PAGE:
Thursday, March 31, 2011
Is it murder? Is it kidnapping? Is it suicide? And where is the body, by the way?
Wednesday, March 30, 2011
The sanatorium is run by Miss Holloway, a VERY creepy Cornelia Otis Skinner who makes mincemeat of her part - she is one scary woman. (I can't help but think that the movie's message here is see?, this is what happens when women become too powerful) Turns out that she was the 'nurse' who took care of Stella's mother when she was ill. Stella's mother had been the wife of an artist who'd been having an affair with his model, also in residence at the cliff house. A nice kind of menage-a-trois sort of thing. Well, you know how artists are.
Will Stella be saved? Will Milland get there in time? Will that little dog ever agree to stay overnight in the house? Will the housekeeper? See the movie.
Tuesday, March 29, 2011
Monday, March 28, 2011
Reacher is a modern knight in not-so-shining armor, the go-to guy when trouble is brewing in a violence prone world. Reacher takes no prisoners. He is always on the side of justice, more often than not, his brand of justice, and more often than not, he gets the job done. He has no doubts. He wades in where others fear to tread. He is the ultimate competent man.
Alan Bradley is such a wonderful writer - yeah, I'm gushing again. I really and truly do wonder how a man of a 'certain' age can write such terrific stories all from the point of view of an 11 year old girl. My initial inclination is this: 11 year old girls are not that much different from 11 year old boys and so I'm assuming Bradley pulls on his own memories of running about the countryside of his youth causing havoc. I'm smiling while I'm writing this, but hey, it might be the case.
Sunday, March 27, 2011
...and another thing: A Favorite Film: LADY IN THE LAKE starring Robert Montgomery and Audrey Totter
The film - directed by Montgomery himself - must have had a budget of 99 cents - tops. Except for a couple of night time car scenes, everything was shot indoors. Even though part of the story takes place at a camp site in the country - we never see where the body of the 'lady in the lake' (of the title) is found. It's all explained to us by Montgomery as he appears during a couple of breaks in the story as a kind of avuncular 'host'.Robert Montgomery is an odd sort of duck. Not movie-star handsome yet there's something about him that's compelling. You either like him or you don't. My feeling has always been that a little of Montgomery goes a long way. But I like him well enough in this.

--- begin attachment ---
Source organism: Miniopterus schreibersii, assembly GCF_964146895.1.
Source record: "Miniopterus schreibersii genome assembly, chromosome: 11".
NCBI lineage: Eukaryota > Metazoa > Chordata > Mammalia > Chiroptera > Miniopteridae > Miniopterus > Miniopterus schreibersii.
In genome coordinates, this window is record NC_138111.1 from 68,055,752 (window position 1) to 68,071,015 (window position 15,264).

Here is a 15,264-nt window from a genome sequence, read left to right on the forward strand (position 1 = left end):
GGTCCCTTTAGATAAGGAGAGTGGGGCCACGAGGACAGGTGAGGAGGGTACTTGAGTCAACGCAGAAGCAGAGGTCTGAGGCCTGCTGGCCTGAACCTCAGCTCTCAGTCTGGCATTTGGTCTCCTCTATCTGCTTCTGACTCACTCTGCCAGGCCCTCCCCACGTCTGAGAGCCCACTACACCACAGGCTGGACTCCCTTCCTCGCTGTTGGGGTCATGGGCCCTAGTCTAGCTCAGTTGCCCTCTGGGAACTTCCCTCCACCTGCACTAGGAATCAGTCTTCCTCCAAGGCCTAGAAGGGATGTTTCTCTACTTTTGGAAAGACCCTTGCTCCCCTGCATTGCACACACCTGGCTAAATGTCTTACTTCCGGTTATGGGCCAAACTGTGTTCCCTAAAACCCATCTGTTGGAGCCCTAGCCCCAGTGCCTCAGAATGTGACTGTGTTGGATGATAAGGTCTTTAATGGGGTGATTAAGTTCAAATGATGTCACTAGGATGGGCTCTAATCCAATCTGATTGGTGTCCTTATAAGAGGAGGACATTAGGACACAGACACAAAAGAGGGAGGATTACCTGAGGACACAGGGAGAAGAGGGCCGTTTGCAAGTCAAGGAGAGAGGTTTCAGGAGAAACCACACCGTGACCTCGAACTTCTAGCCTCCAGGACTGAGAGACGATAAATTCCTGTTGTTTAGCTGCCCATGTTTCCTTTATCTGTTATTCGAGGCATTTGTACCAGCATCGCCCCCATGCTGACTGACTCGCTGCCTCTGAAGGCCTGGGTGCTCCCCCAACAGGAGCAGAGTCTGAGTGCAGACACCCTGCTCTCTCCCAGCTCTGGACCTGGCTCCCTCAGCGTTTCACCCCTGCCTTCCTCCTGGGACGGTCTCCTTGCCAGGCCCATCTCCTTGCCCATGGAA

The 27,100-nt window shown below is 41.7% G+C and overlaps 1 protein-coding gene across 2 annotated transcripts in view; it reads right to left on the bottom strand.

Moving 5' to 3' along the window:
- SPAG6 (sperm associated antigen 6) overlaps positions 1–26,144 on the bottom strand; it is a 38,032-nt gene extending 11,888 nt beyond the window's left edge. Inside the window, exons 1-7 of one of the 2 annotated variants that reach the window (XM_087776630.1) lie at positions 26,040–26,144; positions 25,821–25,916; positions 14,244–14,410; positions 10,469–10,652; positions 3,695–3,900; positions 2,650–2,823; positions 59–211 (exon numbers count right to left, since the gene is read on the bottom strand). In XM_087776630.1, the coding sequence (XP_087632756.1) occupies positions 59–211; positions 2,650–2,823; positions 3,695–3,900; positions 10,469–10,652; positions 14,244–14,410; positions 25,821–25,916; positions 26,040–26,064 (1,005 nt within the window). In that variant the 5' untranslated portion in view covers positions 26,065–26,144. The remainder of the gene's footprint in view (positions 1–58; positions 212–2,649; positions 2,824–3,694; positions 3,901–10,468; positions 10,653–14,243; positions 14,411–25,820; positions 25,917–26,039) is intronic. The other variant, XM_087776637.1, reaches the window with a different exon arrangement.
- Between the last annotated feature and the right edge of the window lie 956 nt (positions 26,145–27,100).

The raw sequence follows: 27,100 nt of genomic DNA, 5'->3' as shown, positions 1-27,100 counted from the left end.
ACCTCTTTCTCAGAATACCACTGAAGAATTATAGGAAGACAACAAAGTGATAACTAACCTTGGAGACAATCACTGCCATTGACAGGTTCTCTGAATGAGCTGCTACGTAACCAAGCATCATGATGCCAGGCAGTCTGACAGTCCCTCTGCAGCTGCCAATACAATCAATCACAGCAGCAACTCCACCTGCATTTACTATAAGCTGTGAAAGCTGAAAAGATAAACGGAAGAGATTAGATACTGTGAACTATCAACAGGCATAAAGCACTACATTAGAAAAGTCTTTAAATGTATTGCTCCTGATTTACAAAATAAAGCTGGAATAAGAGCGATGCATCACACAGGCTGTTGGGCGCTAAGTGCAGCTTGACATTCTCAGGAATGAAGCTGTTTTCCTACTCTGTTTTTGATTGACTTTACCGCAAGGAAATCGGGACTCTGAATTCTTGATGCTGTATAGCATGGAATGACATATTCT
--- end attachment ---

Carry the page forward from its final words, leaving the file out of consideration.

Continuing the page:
Audrey Totter, an actress who has trouble playing 'sincere' on her good days, plays Adrienne Fromsett, a woman who - horror of horrors - actually works for a living. (She has shoulder pads!) She is the associate of publisher Derace Kingsby played by Ames. I actually like Totter, but she is not someone who intantly charms you. She takes getting used to. The camera should soften her up a bit, but in this film, it doesn't bother.
Marlowe is instantly smitten with her even though - horror of horrors - she's made her mark in the 'man's' world of publishing. Later when she asks him what he wants in a wife, he says he wants someone to 'take care of him' someone who, I assume, doesn't work - at least outside the home. Hey, who wouldn't want someone to take care of our every whim?? You can't blame Marlowe for that. Though I had a good laugh.
Anyway, Lavery attacks Marlowe and sets him up to be arrested for 'drunk' driving by the Bay City cops. In this way we get to meet the two Bay City cops who play a large part in the story. Lloyd Nolan is the gruff and nasty (though strangely attractive) DeGarmot and Tom Tully is his boss. They warn Marlowe off the story and out of Bay City. But does Marlowe listen?
On the whole, I think, a film worth watching if only to see how Montgomery's interpretation of Marlowe differs from Bogart's. I liked the book much better, though. Read that if you get a chance.
Guess what arrived in the mail this week: A package from my good friend Jean in Colorado. She sent along a beautiful Colorado calendar, a book for me to read with my granddaughter, THE QUIET BOOK by Deborah Underwood, illustrated by Renata Liwska. Such a gentle and adorable book. Can't wait to read it with her.
Saturday, March 26, 2011
Known widely as a brilliant society portraitist, Helleu painted most of the fashionable beauties of his day. He worked extensively in drypoint and pastels. To read about his life and work, and find out exactly what the 'drypoint' technique is, please use the excellent link above.